• [BPR01] Dumbo Gets Mad – Elephants At The Door LP

      We’re thrilled and proud to announce the debut LP by Dumbo Gets Mad and our first physical release!

    • Open Data

      • Open Shakespeare Annotation Sprint

        This weekend we’re holding the first Open Shakespeare Annotation Sprint — participate and help change criticism forever! We’ll be getting together online and in-person to collaborate on critically annotating a complete Shakespeare play with all our work being open.

    • Open Access/Content

      • DOIs are not copyright! What about Bibliographic Data?

        I do not need to waste any more time on it. I can do something else with my time. I do not need to live in fear of the lawyer’s letter. We can add DOIs into OpenBibliography!

        By contrast I spend much of my time in wasted attempts to get clear factual answers from publishers. I’ve been waiting for 4 years from one on data. I’ve been in intense discussion with another about text-mining of data for 18 months. They’ve now relayed it to their legal team. I wait with expectation.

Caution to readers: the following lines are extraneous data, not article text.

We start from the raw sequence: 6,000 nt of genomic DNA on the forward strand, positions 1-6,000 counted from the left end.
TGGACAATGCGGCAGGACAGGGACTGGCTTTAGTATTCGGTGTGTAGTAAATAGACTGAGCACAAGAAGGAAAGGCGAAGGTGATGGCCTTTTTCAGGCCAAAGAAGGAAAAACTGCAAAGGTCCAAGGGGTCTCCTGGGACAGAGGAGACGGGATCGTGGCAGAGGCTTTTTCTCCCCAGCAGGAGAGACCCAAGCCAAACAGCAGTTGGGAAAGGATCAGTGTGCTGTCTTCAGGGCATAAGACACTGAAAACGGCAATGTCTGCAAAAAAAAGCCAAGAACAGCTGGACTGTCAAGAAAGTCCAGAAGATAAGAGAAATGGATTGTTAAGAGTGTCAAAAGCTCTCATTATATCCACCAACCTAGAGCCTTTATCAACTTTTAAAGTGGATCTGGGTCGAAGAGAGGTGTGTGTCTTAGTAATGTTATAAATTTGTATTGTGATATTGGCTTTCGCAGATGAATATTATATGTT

Leftovers

  • Outplacement cowboys screw the recently unemployed

    The WSJ reports on the slipshod cowboys who’ve rushed in to fill the demand for “outplacement firms” who are meant to help laid-off employees find a better job. Some of these firms assign their “coaches” 15 clients per day, send out amateurish, typo-laden job applications on behalf of job-seekers (without their knowledge, signing their names to the cover letters, no less), and generally make a piss-poor hash out of their charges’ future employment prospects. Laid-off workers are wising up and asking their former employers for cash instead of “counselling.”